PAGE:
The 7.62x39 Soviet (Russian)

By Chuck Hawks

This attenuated .303 cartridge (bullet diameter is .311", not .308" like true 7.62mm rifles) has had one of the most infamous careers in the history of firearms. It was designed during the Great Patriotic War (World War II to those of us in the Free World) for use on the Eastern Front against Hitler's Wehrmacht by Stalin's Communist hoards.

After the defeat of the Third Reich in 1945, every Communist dictator in the world used troops armed with 7.62x39 rifles to control their own unhappy populations and perpetuate their corrupt regimes. Today the 7.62x39 has gone on to become the preferred cartridge of virtually every international terrorist organization.

Of course, no cartridge is morally inferior to any other. This one has just had the misfortune to have been developed and used by the most despicable groups since the development of firearms.

As a military cartridge for automatic carbines (assault rifles) the 7.62x39 has been very successful. It is the international rival of the 5.56mm NATO. The standard military load for the 7.62x39 fires a 123 grain FMJ bullet (SD .182) at a muzzle velocity of 2350 fps. Some experts consider it superior to the NATO round, although I regard it as a step sideways.

The 7.62x39 offers light recoil (7.3 ft. lbs. in a 7 pound carbine) and a fatter, heavier bullet that carries more momentum and "bucks brush" better than the 5.56mm NATO round. The 5.56mm offers lighter recoil (4.4 ft. lbs. in a 7 pound carbine), superior accuracy, and a much flatter trajectory, which makes it easier to hit targets at long range; it also packs more energy when it gets there. As I said, militarily, a step sideways. Undoubtedly the 7.62x39 would serve admirably as a home defence cartridge on a farm or ranch with modern expanding bullets.

As a sporting cartridge the 7.62x39 has limited usefulness. It will reliably kill varmints, predators, and medium game animals weighing up to about 100 pounds (like pronghorn antelope and Coues' deer) at short range, but these animals are seldom encountered at short range. In a decent carbine like the Ruger Ranch Rifle, it will serve for hunting small deer at woods ranges. It would probably be an excellent Javelina cartridge. The Federal Ammunition Catalog calls it a medium game cartridge.

The 7.62x39's standard 123-125 grain bullet (SD .184) is too light and lacks sufficient penetration to make the 7.62x39 a reliable cartridge for the larger species of deer (like Columbian blacktail, the larger subspecies of whitetail, and mule deer). Certainly it will kill large deer at close range with well placed shots, but so will many cartridges deemed unsuitable for general deer hunting purposes. Rifles for the 7.62x39 are typically more expensive, less accurate, and less effective at all ranges than rifles for the classic .30-30 Winchester cartridge. For the person seeking very light recoil in a deer cartridge the .243 Winchester, 6mm Remington, 250 Savage, and .257 Roberts will also outperform the 7.62x39 at all ranges. There is little justification for selecting a 7.62x39 carbine for deer hunting.

The 7.62x39 is similar to the .30 Carbine in some ways. Both are at their best as self defence and plinking cartridges. The .30 Carbine and the 7.62x39 are great fun to shoot, but they are limited as hunting cartridges. This is particularly true when they are fired from the military carbines for which they were designed. In the case of the 7.62x39, that is the famous AK-47 and all of its clones, a reliable carbine of indifferent accuracy whose chief virtue was its suitability for mass production in what were essentially Third World countries.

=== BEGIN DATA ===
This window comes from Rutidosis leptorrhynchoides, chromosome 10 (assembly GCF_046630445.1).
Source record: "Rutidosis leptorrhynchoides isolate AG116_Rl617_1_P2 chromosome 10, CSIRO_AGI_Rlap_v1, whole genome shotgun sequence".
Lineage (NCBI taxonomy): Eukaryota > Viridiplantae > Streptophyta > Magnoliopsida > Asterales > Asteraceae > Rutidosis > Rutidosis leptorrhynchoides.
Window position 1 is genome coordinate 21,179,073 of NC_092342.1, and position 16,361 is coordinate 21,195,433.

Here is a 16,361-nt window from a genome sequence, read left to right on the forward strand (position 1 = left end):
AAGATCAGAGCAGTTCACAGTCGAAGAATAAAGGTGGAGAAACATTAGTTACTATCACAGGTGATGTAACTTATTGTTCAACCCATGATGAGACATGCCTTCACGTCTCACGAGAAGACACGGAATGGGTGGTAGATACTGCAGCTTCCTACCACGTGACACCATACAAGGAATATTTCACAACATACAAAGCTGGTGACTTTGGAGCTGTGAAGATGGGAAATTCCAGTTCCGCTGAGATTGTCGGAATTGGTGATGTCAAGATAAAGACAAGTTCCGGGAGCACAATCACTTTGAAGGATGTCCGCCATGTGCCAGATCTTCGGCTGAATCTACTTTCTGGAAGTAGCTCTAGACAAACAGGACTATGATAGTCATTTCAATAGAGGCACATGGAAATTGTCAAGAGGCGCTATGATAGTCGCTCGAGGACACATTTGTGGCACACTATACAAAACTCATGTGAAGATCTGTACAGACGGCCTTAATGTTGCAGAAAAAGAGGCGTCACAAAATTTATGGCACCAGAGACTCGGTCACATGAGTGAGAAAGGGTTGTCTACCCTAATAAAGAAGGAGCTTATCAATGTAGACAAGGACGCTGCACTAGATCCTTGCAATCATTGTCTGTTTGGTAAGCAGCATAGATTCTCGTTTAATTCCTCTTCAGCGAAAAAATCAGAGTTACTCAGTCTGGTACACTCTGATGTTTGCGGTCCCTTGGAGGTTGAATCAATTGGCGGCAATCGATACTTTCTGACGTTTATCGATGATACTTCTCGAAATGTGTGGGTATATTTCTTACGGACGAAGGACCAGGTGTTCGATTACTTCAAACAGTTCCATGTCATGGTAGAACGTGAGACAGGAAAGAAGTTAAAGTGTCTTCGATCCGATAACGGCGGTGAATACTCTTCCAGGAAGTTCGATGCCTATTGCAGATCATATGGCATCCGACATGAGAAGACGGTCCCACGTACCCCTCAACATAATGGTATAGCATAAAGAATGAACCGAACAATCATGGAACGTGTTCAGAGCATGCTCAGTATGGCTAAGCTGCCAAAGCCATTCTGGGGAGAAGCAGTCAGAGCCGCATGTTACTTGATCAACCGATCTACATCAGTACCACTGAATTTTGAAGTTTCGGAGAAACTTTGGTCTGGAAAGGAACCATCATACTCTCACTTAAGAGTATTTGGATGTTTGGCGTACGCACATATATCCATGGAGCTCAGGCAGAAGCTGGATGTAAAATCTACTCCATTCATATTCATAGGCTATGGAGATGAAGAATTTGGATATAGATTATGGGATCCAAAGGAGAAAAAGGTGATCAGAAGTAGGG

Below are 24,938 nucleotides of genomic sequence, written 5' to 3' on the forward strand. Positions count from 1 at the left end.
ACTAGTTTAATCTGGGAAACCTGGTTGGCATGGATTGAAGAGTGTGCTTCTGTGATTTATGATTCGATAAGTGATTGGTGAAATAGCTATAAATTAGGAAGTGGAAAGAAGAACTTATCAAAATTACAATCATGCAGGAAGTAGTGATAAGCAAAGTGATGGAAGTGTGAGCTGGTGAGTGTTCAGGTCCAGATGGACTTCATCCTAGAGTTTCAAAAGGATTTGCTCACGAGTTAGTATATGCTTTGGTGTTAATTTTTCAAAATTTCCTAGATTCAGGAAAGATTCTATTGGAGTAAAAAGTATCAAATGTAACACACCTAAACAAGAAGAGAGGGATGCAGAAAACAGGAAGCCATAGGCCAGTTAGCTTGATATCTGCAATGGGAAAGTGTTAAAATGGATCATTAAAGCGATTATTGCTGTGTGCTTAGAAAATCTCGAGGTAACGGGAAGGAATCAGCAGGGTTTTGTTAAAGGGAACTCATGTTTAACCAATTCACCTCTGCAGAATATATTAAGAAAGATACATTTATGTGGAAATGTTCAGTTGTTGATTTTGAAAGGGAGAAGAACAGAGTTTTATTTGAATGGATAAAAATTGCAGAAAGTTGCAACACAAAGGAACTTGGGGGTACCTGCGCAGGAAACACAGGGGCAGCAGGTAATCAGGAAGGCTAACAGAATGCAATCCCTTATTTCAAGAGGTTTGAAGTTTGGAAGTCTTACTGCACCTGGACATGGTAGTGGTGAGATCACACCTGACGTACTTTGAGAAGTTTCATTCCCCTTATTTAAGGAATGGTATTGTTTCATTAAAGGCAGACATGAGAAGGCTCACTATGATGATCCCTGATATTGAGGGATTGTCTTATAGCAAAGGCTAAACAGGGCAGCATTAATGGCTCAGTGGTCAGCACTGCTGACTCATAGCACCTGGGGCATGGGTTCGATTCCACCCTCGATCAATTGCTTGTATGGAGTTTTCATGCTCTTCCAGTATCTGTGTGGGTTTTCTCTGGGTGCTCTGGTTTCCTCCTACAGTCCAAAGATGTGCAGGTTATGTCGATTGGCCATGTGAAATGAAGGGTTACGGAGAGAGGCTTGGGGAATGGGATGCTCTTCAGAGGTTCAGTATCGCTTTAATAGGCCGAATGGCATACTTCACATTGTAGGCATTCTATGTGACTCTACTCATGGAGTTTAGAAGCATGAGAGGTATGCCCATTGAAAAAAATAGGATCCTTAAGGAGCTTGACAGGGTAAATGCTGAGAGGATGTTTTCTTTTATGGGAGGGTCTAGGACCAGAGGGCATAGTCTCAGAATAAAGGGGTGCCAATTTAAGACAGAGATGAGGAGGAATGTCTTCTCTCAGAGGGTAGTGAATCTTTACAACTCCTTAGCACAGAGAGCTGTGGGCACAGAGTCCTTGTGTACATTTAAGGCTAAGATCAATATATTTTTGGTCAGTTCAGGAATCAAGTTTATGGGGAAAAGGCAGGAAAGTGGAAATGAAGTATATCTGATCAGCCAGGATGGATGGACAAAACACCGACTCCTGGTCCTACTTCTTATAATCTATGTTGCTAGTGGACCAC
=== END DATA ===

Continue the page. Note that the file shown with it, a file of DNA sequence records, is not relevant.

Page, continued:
The availability of surplus Eastern Block military ammunition makes the 7.62x39 an economical centerfire plinking cartridge. Note, however, that much of the imported surplus 7.62x39 ammunition has steel cases and/or Berdan primers. These cases are not suitable for reloading (cases can be checked for composition with a magnet). Some reloadable brass cases in 7.62x39 accept large rifle size primers, others accept small rifle primers. The reloader must sort cases by primer pocket size.

Federal, Norma, PMC, Remington, Sako, and Winchester offer civilian hunting loads for the cartridge with 123-125 grain PSP bullets at muzzle velocities ranging from 2300-2365 fps. The SAAMI mean maximum pressure for the cartridge has been established at 50,000 cup.

The Remington factory load starts a 125 grain PSP bullets at 2365 fps with a muzzle energy of 1552 ft. lbs. At 100 yards the velocity has dropped to 2062 fps and the energy to 1180 ft. lbs. At 200 yards the velocity is 1783 fps and the energy is 882 ft. lbs. The trajectory of the Remington factory load for the 7.62x39 looks like this: +1.5" at 100 yards, 0 at 150 yards, -3.8" at 200 yards, -10.4" at 250 yards.

Hornady offers reloaders a 123 grain pointed soft point bullet, while Sierra and Speer offer 125 grain PSP bullets for hunting applications. Reloaders can use these bullets to duplicate the commerical factory loads.

The Speer Reloading Manual No. 13 shows that 24.0 grains of IMR 4198 powder will drive their 125 grain spitzer bullet at a MV of 2246 fps. 26.0 grains of IMR 4198 will drive the same bullet to a MV of 2402 fps.

For the civilian shooter, the cartridge is available in the Ruger MINI-THIRTY, a version of their popular Ranch Rifle chambering the 7.62x39. This Ruger autoloader is designed for use with a low mounted telescopic sight, and can be had in blue or stainless steel finishes. It is a better made and much more accurate carbine than the AK-47.

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Copyright 2001, 2012 by Chuck Hawks. All rights reserved.